While food safety is important any time of year, proper food handling is essential for summer meals, especially when away from your home kitchen. Since any food-related illness can spoil a camping trip or family vacation, it is worth being extra careful with food in the summer. Fortunately, you can help keep food safe with four simple steps.
What we know
- Food-related illness is under-reported and misunderstood: One in six Americans get sick from a food-related illness every year. Many of them blame it on the flu or other “bug."
- Looking, smelling, and tasting are not accurate ways to check if food is safe to eat:Food can look, smell, and taste fine - and be full of bacteria that make you very sick.
- Food safety involves four key steps: Any perishable food can be a place for disease-causing bacteria to grow. Visit www.homefoodsafety.org to learn more about the problem and, more importantly, the solutions!
What you can do
1: CLEAN - Wash hands often.
- When water is available, use biodegradable soap. Rub hands together for at least 20 seconds, scrubbing all parts thoroughly. Rinse with water and dry with paper towels.
- If water is not readily available, carry plenty of hand sanitizer and disposable wipes for cleaning hands carefully and often (before/after eating, touching animals, etc.).
2: SEPARATE - Keep raw meats and ready-to-eat foods separate.
- Cross contamination can occur in coolers, especially when juices from raw meat or poultry drip onto other foods. Double-wrap all meat products in sealable plastic bags.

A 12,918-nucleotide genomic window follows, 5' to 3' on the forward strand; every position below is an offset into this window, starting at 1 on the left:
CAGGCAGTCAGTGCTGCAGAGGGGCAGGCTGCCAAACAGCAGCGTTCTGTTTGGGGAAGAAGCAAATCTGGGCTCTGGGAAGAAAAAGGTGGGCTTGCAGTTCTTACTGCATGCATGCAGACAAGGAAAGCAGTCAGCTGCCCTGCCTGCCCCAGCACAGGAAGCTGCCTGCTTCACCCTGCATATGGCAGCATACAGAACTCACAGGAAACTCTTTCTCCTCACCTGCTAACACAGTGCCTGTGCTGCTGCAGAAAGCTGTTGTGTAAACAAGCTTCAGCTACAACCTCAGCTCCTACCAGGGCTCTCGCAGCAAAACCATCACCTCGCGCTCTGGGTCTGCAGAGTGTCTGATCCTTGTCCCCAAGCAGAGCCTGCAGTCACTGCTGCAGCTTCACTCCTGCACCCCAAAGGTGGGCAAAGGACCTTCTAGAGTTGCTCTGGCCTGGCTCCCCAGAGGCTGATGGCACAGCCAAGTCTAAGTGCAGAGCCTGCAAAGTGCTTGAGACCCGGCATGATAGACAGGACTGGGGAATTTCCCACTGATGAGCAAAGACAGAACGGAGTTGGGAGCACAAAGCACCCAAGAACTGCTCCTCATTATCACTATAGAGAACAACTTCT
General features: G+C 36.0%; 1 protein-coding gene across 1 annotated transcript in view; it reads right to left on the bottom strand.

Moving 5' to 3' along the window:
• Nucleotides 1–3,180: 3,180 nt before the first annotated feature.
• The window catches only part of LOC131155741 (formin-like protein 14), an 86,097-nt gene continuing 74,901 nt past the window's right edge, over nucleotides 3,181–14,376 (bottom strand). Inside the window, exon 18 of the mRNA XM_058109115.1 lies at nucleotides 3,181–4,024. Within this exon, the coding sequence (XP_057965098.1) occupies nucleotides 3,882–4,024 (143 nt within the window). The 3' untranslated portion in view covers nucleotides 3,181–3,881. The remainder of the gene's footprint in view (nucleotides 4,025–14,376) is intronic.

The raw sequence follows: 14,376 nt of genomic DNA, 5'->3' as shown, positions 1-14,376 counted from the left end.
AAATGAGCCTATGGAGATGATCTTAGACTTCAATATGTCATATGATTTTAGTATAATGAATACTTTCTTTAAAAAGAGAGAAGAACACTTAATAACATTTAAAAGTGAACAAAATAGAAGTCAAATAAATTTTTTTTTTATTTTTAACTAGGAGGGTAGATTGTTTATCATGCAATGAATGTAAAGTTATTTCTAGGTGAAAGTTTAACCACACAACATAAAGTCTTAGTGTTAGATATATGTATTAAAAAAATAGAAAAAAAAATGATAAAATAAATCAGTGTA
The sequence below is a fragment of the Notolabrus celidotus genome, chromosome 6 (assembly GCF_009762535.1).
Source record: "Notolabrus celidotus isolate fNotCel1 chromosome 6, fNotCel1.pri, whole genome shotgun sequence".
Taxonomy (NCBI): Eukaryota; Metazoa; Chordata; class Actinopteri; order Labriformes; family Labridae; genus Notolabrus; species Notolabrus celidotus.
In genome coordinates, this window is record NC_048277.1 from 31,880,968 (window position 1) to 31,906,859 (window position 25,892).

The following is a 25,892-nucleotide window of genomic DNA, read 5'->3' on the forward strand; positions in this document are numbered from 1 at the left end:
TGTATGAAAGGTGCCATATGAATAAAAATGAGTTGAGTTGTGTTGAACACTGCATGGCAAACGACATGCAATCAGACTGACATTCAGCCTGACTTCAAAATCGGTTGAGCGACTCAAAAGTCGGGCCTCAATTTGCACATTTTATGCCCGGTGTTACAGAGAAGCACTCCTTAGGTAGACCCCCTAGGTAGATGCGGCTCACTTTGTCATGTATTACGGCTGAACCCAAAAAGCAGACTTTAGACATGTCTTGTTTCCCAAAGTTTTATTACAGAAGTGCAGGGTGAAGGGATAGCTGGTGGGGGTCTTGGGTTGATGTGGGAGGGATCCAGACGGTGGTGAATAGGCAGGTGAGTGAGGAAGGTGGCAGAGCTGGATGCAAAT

- When preparing meat/poultry/fish for grilling, use separate dishes and utensils. Wash carefully before using the same items for cooked meats or other foods.
3: COOK - Cook to proper temperatures.
- Always use a digital or dial food thermometer in your camp kitchen. Ensure all that ground meat is safe to eat by cooking patties to an internal temperature of 160 °F.
- Cook all other beef/veal/pork/lamb/wild game to a minimum internal temperature of 145 °F. Cook all poultry to a safe minimum internal temperature of 165 °F.
4: CHILL - Refrigerate all perishables promptly to 40 °F or below.
- Take plenty of cold power (ice blocks, water frozen in plastic milk jugs, or gel packs) to keep cold foods COLD. In camp, keep the cooler in shade or covered with a tarp.
- Put ALL perishable and cooked foods into a cooler after 2 hours. For more tips, visit www.fsis.usda.gov/factsheets/food_safety_while_hiking_camping_&_boating/index.asp#9.
"For helping spread the word about the importance of home food safety, I was entered into a drawing for a $15 Starbucks gift card and an iPad through Summertime Food Smarts, a contest run by the American Dietetic Association and ConAgra Foods' Home Food Safety program. Home Food Safety is dedicated to raising consumer awareness about the seriousness of foodborne illness and providing solutions for easily and safely handling foods. Learn more at www.homefoodsafety.org"